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Clarence Thomas responds to criticism of undisclosed travel

Supreme Court justice issues a rare statement, as Democratic senators renew calls for stricter ethics code for the high court

Supreme Court Justice Clarence Thomas sits during a group photo in 2021.
Supreme Court Justice Clarence Thomas sits during a group photo in 2021. (Erin Schaff/The New York Times)

Supreme Court Justice Clarence Thomas issued a rare statement Friday in response to an investigative news report about unreported trips he received from a Republican donor that renewed Democratic criticisms of the high court’s ethical standards.

The statement followed a ProPublica report Thursday that for years Thomas did not disclose that he went on international vacations and received free flights on a private jet from billionaire and Republican donor Harlan Crow.

Thomas’ statement said he considers Crow and his wife “among our dearest friends, and we have been friends for over twenty-five years. As friends do, we have joined them on a number of family trips during the more than quarter century we have known them.”

“Early in my tenure at the Court, I sought guidance from my colleagues and others in the judiciary, and was advised that this sort of personal hospitality from close personal friends, who did not have business before the Court, was not reportable,” Thomas said. “I have endeavored to follow that counsel throughout my tenure, and have always sought to comply with the disclosure guidelines.”

Thomas also noted a change to reporting standards adopted by the Judicial Conference of the United States last month that changed when personal gifts may have to be disclosed.

“And, it is, of course, my intent to follow this guidance in the future,” Thomas’ statement said.

Under the new rule, judges and justices can only avoid reporting “personal hospitality” like food and lodging when staying at a personal home, according to a March 23 letter to Sen. Sheldon Whitehouse, D-R.I., from Judge Roslynn R. Mauskopf, the director of the Administrative Office of the U.S. Courts.

Democrats react

Thursday’s report on Thomas’ trips reignited Democratic criticism of how the justices handle gift disclosures and their ethical standards more broadly.

Whitehouse, who leads the Senate Judiciary Subcommittee that oversees the federal courts and has pressed for more transparency, in a statement Thursday called for a Supreme Court investigation into Thomas’ trips as well as action on legislation to mandate the court pass a code of ethics.

“This Supreme Court has lost its ethical compass,” Whitehouse said. “It’s no wonder that the American people are losing faith in the idea that they can get a fair shake before the nation’s highest court when they see a Supreme Court justice openly flouting basic disclosure rules in order to pal around with billionaires in secret.”

The chairman of the full Senate Judiciary Committee, Sen. Richard J. Durbin, D-Ill., said his panel would take some action in response to the report.

“This behavior is simply inconsistent with the ethical standards the American people expect of any public servant, let alone a Justice on the Supreme Court,” Durbin said.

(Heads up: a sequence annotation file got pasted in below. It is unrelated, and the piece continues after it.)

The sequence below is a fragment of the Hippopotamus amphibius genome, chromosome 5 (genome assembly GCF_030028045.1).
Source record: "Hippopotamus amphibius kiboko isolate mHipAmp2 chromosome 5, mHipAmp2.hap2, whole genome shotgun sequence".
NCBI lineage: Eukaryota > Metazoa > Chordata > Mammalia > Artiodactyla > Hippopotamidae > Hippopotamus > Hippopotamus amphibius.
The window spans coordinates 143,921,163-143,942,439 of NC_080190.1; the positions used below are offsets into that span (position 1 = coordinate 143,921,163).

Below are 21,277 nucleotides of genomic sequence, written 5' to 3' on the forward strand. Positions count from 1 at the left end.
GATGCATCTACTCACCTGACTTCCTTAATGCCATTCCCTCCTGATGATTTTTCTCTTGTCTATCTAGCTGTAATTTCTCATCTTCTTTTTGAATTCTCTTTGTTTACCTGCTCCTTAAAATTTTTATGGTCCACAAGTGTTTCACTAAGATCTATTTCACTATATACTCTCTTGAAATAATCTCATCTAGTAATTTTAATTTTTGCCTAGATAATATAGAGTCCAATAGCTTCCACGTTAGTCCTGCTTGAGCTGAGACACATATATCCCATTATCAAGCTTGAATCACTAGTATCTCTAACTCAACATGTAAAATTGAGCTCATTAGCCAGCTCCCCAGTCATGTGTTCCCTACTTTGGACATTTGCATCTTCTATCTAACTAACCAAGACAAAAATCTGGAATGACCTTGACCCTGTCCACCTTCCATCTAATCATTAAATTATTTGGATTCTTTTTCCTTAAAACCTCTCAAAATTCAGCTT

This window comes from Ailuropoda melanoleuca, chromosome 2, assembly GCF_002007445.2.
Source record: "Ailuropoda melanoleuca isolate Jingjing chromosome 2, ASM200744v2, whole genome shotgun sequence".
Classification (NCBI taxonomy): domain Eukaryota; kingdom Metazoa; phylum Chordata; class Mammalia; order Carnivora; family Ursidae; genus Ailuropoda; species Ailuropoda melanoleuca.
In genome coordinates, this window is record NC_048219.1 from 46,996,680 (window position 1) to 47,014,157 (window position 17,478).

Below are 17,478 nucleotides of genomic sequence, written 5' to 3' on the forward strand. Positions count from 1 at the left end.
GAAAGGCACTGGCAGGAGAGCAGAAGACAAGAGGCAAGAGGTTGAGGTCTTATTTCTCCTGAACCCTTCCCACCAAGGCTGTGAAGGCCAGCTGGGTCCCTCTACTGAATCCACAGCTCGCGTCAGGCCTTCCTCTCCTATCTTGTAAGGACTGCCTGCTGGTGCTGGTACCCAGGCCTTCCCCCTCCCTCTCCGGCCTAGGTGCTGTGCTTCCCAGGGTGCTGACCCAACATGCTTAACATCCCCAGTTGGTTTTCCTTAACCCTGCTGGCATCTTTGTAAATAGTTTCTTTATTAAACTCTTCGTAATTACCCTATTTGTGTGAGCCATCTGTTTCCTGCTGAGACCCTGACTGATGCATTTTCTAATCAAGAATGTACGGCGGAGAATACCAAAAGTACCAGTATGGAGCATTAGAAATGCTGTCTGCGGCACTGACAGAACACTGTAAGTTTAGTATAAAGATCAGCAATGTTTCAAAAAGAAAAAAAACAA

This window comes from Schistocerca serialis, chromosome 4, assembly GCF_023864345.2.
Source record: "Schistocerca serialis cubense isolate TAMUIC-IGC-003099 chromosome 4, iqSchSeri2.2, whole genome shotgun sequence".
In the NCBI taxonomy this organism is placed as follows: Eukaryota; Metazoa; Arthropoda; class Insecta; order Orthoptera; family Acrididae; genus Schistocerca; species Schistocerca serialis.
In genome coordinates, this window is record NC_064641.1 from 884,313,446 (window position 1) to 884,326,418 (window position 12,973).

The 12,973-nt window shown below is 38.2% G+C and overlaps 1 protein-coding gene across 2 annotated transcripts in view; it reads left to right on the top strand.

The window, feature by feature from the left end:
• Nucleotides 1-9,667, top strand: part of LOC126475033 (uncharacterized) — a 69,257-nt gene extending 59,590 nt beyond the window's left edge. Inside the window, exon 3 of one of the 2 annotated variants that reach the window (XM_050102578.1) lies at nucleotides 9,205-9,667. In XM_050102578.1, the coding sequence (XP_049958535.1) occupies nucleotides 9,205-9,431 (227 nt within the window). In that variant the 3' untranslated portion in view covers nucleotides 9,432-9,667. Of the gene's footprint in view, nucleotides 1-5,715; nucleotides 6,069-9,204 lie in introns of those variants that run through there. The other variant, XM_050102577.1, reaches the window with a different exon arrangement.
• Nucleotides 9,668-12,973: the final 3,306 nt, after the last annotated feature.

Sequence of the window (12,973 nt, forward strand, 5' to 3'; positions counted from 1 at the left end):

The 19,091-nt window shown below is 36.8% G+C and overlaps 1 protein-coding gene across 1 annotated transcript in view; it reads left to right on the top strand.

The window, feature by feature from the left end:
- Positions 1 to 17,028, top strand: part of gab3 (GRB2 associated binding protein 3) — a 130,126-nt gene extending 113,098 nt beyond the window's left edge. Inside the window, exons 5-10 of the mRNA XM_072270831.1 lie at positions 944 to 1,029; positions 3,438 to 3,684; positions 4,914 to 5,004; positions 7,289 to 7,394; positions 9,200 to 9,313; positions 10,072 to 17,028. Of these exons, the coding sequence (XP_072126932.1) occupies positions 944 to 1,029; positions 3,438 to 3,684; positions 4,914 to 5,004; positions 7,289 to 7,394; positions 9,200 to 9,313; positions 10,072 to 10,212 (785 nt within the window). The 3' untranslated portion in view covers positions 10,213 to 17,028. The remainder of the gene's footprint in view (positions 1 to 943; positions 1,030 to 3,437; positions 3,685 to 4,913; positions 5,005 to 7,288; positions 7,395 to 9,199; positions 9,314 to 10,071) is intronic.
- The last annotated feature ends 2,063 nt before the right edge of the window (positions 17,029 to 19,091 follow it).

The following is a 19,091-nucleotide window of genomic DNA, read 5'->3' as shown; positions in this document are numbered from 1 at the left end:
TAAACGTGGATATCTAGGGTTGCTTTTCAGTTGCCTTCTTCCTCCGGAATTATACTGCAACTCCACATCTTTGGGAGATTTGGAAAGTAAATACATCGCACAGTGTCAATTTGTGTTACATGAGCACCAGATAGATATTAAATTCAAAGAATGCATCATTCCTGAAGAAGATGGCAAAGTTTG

Whitehouse has already reintroduced legislation that would mandate the court adopt new ethical and recusal standards that did not advance in the chamber last Congress.

Sen. Chris Van Hollen, D-Md., who chairs the Senate appropriations subcommittee that oversees funding for the federal courts, said he may push for language in spending legislation to mandate the court adopt an ethics code.

“It is unacceptable that the Supreme Court has exempted itself from the accountability that applies to all other members of our federal courts, and I believe Congress should act to remedy this problem,” Van Hollen said in a statement Thursday.

Gabe Roth, executive director of Fix the Court, an advocacy group for judicial ethics, criticized Thomas’ response in a statement Friday, pointing out that Thomas did not say who advised him against disclosing the trips and the friendship with Crow underlined the need for broader ethical standards at the court.

Congress should have both Thomas and Crow testify about the trips and potentially look at judicial disclosures more broadly, noting “nothing in Justice Thomas’ statement changes the fact that lawmakers have a responsibility to dig into his travel to see if any laws were broken or if any other lavish trips were omitted from his disclosures,” Roth said.

Democrats have not found allies to advance legislation to set a new ethical code for the justices. Last year, Democrats on the House Judiciary Committee voted along party lines to advance a bill that would create new recusal standards for when a justice should not sit on a case because of a conflict, as well as require the creation of a code of conduct for Supreme Court justices and a new code of conduct for all federal judges, among other provisions.

That measure did not advance in the full House and faced uniform Republican opposition. Rep. Darrell Issa, R-Calif., who chairs the House Judiciary subcommittee that oversees the federal courts, issued a statement that defended Thomas.

“The American left has waged a 30 years’ war on Clarence Thomas and his family. And all the while his character, integrity, and sense of humor have remained steadfast, resolute, and intact,” Issa said.

Republicans currently control the House and Democrats have a one-seat majority in the Senate, meaning any change to the high court would require bipartisan support.

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